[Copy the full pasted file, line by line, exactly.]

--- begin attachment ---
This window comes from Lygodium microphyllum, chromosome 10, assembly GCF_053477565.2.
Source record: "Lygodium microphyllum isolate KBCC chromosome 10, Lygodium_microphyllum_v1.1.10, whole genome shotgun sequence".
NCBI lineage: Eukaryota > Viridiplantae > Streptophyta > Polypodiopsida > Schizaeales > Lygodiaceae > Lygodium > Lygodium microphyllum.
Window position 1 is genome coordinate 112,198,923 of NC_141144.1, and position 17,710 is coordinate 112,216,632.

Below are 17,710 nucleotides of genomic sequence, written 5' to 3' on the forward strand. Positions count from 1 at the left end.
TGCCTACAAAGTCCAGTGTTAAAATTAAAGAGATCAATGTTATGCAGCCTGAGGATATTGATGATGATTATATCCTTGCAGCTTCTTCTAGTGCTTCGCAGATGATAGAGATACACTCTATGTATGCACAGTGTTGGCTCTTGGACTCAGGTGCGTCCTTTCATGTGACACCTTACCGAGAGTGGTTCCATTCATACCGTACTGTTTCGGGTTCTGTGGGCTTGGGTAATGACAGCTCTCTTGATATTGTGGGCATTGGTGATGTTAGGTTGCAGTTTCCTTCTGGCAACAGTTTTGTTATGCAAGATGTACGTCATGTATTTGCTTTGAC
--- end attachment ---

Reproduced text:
This window comes from Lygodium microphyllum, chromosome 10, assembly GCF_053477565.2.
Source record: "Lygodium microphyllum isolate KBCC chromosome 10, Lygodium_microphyllum_v1.1.10, whole genome shotgun sequence".
NCBI lineage: Eukaryota > Viridiplantae > Streptophyta > Polypodiopsida > Schizaeales > Lygodiaceae > Lygodium > Lygodium microphyllum.
Window position 1 is genome coordinate 112,198,923 of NC_141144.1, and position 17,710 is coordinate 112,216,632.

Below are 17,710 nucleotides of genomic sequence, written 5' to 3' on the forward strand. Positions count from 1 at the left end.
TGCCTACAAAGTCCAGTGTTAAAATTAAAGAGATCAATGTTATGCAGCCTGAGGATATTGATGATGATTATATCCTTGCAGCTTCTTCTAGTGCTTCGCAGATGATAGAGATACACTCTATGTATGCACAGTGTTGGCTCTTGGACTCAGGTGCGTCCTTTCATGTGACACCTTACCGAGAGTGGTTCCATTCATACCGTACTGTTTCGGGTTCTGTGGGCTTGGGTAATGACAGCTCTCTTGATATTGTGGGCATTGGTGATGTTAGGTTGCAGTTTCCTTCTGGCAACAGTTTTGTTATGCAAGATGTACGTCATGTATTTGCTTTGAC